President Trump’s punitive proposal to cut hundreds of millions of dollars in foreign aid to countries in Central America is counterproductive, says a Duke expert who studies foreign aid.
“Violence, climate change and lack of economic opportunity are driving migration from El Salvador, Guatemala and Honduras. To combat these problems the U.S. needs two strategies: A long-term foreign aid strategy to decrease the causes of forced migration and a short-term strategy for coping with the increase in asylum seekers at the border now,” says Sarah Bermeo, an associate professor at the Sanford School of Public Policy who researches relations between industrialized and developing nations, foreign aid, trade agreements and climate migration.
The Trump administration issued the warning in response to a high-level of illegal immigration at the southern U.S. border.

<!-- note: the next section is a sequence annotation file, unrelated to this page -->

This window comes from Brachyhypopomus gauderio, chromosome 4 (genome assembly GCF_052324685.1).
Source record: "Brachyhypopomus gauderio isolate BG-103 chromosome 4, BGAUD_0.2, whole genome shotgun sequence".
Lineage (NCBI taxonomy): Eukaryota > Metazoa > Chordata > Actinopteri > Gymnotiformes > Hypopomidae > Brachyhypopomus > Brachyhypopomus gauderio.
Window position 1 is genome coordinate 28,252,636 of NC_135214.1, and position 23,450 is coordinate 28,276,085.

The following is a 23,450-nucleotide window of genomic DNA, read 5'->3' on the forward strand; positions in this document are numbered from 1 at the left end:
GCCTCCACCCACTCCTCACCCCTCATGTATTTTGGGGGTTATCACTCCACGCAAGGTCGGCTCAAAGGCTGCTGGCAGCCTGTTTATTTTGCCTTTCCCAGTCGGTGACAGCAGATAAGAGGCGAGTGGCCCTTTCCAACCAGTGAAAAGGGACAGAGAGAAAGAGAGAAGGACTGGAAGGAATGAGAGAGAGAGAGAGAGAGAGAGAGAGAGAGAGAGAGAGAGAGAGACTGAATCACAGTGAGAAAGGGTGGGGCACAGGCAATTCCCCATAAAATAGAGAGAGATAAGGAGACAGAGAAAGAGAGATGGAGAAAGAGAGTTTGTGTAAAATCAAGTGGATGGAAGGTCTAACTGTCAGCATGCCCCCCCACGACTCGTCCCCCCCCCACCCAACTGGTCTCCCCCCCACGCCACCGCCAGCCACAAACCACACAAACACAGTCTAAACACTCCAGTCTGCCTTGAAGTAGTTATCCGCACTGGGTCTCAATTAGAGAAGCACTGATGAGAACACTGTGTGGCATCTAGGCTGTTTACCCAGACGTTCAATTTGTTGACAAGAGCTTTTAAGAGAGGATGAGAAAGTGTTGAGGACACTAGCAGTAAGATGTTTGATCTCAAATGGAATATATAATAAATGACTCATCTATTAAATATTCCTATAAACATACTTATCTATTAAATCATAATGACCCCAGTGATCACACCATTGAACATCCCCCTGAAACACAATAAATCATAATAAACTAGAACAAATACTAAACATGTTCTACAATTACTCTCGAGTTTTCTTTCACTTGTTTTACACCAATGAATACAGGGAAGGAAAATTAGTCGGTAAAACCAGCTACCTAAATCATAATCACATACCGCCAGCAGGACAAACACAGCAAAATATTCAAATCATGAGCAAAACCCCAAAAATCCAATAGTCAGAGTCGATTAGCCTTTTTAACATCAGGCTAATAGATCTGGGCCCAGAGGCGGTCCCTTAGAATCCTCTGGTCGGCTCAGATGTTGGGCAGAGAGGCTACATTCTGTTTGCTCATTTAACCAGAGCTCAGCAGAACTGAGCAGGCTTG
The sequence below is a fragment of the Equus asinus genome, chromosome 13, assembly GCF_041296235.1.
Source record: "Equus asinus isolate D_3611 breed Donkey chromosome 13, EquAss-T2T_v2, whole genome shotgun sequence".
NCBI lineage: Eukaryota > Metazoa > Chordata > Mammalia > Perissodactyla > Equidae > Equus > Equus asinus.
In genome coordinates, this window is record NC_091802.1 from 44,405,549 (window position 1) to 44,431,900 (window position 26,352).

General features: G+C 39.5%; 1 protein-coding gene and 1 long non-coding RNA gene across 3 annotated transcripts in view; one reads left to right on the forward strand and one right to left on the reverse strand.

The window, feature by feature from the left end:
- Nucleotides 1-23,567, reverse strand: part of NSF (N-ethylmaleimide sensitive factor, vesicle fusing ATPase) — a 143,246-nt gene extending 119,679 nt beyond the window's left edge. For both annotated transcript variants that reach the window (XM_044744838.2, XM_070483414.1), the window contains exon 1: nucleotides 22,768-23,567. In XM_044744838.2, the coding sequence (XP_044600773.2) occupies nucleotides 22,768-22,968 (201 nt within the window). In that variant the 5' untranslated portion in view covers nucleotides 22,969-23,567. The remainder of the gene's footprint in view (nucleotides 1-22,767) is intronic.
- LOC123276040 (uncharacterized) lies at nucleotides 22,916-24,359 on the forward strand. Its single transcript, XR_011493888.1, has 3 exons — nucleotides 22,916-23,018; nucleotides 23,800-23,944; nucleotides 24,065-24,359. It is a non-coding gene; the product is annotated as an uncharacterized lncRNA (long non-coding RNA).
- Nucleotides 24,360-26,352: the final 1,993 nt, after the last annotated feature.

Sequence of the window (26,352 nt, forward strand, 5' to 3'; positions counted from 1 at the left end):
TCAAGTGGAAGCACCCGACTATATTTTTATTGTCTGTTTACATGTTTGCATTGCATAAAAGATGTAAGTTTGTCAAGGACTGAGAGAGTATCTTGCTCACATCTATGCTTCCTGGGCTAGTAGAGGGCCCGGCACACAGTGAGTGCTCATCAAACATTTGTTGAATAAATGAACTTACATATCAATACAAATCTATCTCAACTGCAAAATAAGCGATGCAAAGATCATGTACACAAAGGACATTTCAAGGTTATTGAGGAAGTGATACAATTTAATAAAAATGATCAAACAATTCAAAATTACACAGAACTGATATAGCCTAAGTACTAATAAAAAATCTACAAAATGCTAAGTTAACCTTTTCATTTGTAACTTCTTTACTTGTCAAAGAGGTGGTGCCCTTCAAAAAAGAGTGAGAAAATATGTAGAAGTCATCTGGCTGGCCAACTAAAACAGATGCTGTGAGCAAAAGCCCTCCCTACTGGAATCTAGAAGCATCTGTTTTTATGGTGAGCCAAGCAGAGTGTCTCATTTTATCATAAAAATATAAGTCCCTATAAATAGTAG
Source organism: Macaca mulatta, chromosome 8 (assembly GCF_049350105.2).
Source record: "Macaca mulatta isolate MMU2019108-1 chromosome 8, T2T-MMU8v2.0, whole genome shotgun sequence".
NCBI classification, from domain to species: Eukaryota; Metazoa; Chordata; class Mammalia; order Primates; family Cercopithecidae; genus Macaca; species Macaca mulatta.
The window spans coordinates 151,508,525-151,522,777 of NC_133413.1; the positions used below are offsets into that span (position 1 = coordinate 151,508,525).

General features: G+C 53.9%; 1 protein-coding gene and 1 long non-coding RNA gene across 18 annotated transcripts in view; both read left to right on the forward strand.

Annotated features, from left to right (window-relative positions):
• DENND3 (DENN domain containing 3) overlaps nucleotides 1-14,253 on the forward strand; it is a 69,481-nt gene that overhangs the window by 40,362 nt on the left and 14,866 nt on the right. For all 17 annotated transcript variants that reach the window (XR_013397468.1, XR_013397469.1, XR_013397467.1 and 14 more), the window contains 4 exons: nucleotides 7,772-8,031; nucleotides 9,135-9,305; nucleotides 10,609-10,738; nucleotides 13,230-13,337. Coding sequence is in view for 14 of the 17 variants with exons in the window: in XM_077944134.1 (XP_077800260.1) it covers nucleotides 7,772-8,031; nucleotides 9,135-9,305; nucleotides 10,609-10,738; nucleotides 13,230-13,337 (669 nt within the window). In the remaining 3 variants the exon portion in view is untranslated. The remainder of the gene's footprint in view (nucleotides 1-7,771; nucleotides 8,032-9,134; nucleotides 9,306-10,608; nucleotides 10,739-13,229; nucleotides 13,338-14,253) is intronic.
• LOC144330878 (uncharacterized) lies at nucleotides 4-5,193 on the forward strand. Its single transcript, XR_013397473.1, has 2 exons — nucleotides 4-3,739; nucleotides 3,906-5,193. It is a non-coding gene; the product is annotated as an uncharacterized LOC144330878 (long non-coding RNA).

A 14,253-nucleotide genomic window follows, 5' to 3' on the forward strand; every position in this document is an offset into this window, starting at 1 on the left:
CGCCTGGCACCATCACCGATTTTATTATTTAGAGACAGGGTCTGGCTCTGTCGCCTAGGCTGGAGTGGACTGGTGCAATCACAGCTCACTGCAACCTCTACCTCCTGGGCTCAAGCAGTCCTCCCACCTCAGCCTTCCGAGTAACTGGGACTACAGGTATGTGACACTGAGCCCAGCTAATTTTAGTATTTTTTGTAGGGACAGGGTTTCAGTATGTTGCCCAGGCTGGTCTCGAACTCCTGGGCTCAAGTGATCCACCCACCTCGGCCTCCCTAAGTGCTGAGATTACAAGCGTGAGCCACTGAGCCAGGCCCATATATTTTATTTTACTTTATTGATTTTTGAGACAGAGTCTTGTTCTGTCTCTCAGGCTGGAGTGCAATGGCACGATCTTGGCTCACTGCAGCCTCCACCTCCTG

“Foreign aid can be directed to essential regional security initiatives to combat organized crime, as well as to in-country programs that build police capacity to counter gang influence. Food security assistance and aid for agriculture are needed to help residents cope with droughts in Central America’s dry corridor, which have resulted in people fleeing food insecurity.”
Bermeo adds that in the short term, migration from the most violent areas will continue, as people fear for their lives.
“Given this reality, policies that provide humanitarian assistance on arrival and a legal mechanism to stay temporarily in the U.S. are better for security than current policy, which results in asylum-seekers pooling in unsafe conditions at the border,” says Bermeo, author of “Targeted Development: Industrialized Country Strategy in a Globalizing World.”
“Continuing to create barriers for asylum-seekers will drive desperate people to use human traffickers to gain entry and disappear into the shadows.”